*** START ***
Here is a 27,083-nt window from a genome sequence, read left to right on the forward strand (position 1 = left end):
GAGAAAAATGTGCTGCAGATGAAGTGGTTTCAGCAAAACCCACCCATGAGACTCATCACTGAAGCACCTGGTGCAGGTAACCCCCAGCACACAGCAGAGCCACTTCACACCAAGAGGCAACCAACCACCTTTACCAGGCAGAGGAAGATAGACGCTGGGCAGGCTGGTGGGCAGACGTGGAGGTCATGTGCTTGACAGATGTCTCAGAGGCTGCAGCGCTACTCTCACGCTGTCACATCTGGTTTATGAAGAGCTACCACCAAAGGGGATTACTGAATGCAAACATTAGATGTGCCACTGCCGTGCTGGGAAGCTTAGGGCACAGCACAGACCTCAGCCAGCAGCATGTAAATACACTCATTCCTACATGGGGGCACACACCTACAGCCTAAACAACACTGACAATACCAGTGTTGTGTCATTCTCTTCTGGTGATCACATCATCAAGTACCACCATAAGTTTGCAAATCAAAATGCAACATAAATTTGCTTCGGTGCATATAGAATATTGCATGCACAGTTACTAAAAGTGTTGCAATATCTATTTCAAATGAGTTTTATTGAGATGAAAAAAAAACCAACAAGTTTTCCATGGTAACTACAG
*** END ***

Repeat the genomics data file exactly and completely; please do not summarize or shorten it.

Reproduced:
Here is a 27,083-nt window from a genome sequence, read left to right on the forward strand (position 1 = left end):
GAGAAAAATGTGCTGCAGATGAAGTGGTTTCAGCAAAACCCACCCATGAGACTCATCACTGAAGCACCTGGTGCAGGTAACCCCCAGCACACAGCAGAGCCACTTCACACCAAGAGGCAACCAACCACCTTTACCAGGCAGAGGAAGATAGACGCTGGGCAGGCTGGTGGGCAGACGTGGAGGTCATGTGCTTGACAGATGTCTCAGAGGCTGCAGCGCTACTCTCACGCTGTCACATCTGGTTTATGAAGAGCTACCACCAAAGGGGATTACTGAATGCAAACATTAGATGTGCCACTGCCGTGCTGGGAAGCTTAGGGCACAGCACAGACCTCAGCCAGCAGCATGTAAATACACTCATTCCTACATGGGGGCACACACCTACAGCCTAAACAACACTGACAATACCAGTGTTGTGTCATTCTCTTCTGGTGATCACATCATCAAGTACCACCATAAGTTTGCAAATCAAAATGCAACATAAATTTGCTTCGGTGCATATAGAATATTGCATGCACAGTTACTAAAAGTGTTGCAATATCTATTTCAAATGAGTTTTATTGAGATGAAAAAAAAACCAACAAGTTTTCCATGGTAACTACAG